Hacking the Linux Kernel with KDevelop

OBSOLETE CONTENT WARNING: This article (and the mentioned plugin) was written about the KDevelop 4 series. KDevelop 5 has been released since, featuring a CLang-based parser that solves most of the mentioned issues. The plugin mentioned in this article will not work with it. I may write an update to both article and plugin in the future, but for now I manage to work with the Generic project manager, so you may do just as well!

KDevelop is really an awesome IDE. I’ve been doing a lot of IDE-jumping, being from the old school of Emacs and Vi, but remaining unsatisfied by the code-analysis abilities of these respectable ancestors and the lack of integration of code-browing tools. Sure, Emacs has ECB, but when I finally managed to configure the beast to work correctly on a reasonnably-sized project just to realize it is way too slow to be usable, I just dropped the whole Emacs thing in despair. There is of course CTags and CScope, which work rather well, but you have to manually update your databases and once again you hit a lack of integration and visual aid. What, Eclipse is capable to do flawless code referencing and error detection on Java since 10 years, and we do not have the same capability for a good C/C++ editor? Wait, we do - there is Qt Creator and Eclipse’s CDT, so I shall dismiss them first before going on.

Qt Creator is actually pretty good an IDE. It’s fast, relatively lightweight, has good code browsing capabilities and even Vi bindings (that’s the one thing I don’t want to lose from the old days - no Vi bindings, no code). I’d dare say it’s close to perfection if you work with Qt only. Unfortunately for me, Qt is only part of my coding life. I have not been able to get it to work satisfyingly for the kernel - too Qt centric. For Qt, awesome (although KDevelop is at least as good IMHO). But for the kernel? Forget it.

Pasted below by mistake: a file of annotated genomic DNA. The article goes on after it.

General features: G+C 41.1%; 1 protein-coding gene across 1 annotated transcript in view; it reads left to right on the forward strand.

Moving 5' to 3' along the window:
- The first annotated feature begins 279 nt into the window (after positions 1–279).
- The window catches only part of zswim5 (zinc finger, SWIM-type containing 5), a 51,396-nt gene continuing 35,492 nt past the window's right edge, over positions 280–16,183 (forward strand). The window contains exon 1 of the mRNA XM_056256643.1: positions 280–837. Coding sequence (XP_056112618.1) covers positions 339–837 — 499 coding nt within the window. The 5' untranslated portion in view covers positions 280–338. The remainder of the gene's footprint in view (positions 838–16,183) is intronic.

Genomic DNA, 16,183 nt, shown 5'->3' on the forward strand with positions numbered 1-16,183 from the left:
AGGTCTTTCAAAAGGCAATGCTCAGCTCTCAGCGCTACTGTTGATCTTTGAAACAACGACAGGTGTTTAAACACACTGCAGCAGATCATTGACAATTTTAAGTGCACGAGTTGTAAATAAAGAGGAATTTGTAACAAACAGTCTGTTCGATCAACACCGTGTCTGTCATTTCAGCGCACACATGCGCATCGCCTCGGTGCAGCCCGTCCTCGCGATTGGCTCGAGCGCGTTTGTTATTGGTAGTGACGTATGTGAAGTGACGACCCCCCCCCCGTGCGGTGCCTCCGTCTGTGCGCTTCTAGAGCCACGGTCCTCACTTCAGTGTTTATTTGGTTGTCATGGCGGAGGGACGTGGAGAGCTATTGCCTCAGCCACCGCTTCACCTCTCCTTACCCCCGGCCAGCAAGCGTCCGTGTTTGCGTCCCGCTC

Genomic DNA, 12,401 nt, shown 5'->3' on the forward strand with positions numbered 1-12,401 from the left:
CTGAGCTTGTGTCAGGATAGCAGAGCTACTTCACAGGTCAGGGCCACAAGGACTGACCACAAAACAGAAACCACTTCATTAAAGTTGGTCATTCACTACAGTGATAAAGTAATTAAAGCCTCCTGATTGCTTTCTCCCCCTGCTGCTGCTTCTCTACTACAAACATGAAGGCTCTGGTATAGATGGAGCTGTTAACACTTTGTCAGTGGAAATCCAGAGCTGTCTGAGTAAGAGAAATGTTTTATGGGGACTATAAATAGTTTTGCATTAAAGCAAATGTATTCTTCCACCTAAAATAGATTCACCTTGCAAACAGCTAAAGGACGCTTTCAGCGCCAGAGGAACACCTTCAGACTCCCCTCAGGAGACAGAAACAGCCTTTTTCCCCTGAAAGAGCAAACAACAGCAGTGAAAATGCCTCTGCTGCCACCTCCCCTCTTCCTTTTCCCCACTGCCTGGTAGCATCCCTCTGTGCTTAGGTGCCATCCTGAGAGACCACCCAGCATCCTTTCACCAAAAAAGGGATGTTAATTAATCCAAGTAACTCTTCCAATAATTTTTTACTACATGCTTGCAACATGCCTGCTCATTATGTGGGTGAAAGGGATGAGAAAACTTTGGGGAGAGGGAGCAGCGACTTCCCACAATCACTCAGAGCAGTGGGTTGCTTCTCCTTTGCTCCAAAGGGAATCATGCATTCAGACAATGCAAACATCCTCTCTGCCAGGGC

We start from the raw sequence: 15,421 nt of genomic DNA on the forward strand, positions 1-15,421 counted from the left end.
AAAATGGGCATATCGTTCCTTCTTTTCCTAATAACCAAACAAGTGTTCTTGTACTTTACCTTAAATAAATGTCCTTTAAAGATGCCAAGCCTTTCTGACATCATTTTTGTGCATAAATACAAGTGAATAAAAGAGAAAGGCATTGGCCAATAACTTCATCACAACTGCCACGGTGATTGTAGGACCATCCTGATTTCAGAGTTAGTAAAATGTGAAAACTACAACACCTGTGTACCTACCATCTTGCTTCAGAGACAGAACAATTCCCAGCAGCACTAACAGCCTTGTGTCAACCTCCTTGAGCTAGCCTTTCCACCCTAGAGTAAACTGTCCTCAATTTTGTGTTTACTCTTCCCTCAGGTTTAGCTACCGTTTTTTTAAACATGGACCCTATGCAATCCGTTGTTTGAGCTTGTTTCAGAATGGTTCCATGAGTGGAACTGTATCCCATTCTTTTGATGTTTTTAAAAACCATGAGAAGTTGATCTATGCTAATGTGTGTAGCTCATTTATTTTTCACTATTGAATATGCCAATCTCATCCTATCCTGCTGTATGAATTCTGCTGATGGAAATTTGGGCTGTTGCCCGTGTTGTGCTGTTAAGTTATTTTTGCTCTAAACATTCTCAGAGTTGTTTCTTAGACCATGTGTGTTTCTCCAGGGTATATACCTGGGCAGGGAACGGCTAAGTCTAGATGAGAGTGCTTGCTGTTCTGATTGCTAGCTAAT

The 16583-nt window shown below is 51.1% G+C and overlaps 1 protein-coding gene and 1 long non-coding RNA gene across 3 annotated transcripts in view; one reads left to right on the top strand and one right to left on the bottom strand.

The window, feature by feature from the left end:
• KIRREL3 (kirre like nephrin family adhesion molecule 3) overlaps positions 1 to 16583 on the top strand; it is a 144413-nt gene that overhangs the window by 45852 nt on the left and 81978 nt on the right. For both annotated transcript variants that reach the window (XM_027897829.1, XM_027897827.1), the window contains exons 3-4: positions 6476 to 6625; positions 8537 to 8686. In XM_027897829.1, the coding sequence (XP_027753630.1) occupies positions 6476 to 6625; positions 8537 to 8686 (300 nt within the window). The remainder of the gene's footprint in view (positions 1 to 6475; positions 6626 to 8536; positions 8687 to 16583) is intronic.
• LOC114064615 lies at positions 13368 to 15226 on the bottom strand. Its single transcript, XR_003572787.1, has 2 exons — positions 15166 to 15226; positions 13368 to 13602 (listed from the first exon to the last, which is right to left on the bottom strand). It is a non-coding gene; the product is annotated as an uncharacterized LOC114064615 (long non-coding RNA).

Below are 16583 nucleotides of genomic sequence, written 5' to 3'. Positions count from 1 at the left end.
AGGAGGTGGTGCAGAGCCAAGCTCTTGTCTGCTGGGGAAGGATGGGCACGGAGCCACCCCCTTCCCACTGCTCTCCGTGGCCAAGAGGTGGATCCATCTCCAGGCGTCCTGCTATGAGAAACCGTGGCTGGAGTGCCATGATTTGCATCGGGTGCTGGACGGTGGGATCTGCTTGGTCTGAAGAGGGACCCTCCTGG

CDT tries to bring the same level of integration for C/C++ to Eclipse as the JDT does. Well, this could be quite good too - and some people actually seem to use it to work on the kernel, but unfortunately after trying the same procedure and seeing that I have been using 1.5Gb of my memory to see red underlining all over the code, I was quite disappointed. Not to mention that using Eclipse on my quad-core, 8Gb dev machine still feels like driving a truck.

Meet KDevelop. Wait, hasn’t this thing been in development for something like 10 years too? If you tried it in the KDE2/3 days, you may have been disappointed - I surely have been. Well, it may have taken time to come there, but let me tell you that as of today KDevelop is seriously underrated. It’s by no way perfect (yet), but it’s definitely the IDE that is the closest to my wishes:

  • Of course, it handles KDE and Qt code gracefully, as well as regular C/C++ projects. All my user-space needs covered.
  • It has Vi key bindings! No one considers doing serious coding without basic Vi bindings, does he?
  • Pretty good Git integration, including a visual ‘git blame’ that I love to use.
  • The project files format is simple and they can easily be edited to twiddle your settings without depending on the GUI and its limitations.
  • It does a rather good job at handling kernel code. There are still limitations - see below - but hopefully we will address them soon.

What is really nice about KDevelop with the kernel is that despite the huge quantity of code, navigation is fast and smooth (despite the memory usage that remains quite high. Good excuse to buy these 8GB of RAM). The Quick Open bar lets you instantly jump to a file, structure definition or function. The parser is not dumb like most of those I have seen (hi, CTags!) and does not rely on simple text matching to find where a variable is used - instead it really parses the code and knows what it means. Leaving the mouse on a label gives you all the information you possibly want to know about it, including the places where it is accessed. This is invaluable when exploring new code, and KDevelop does the best job at it. There is also a huge potential for code analysis, and I am quite confident we will also see things like function pointers resolving later (as the kernel is full of it, that would be a killer).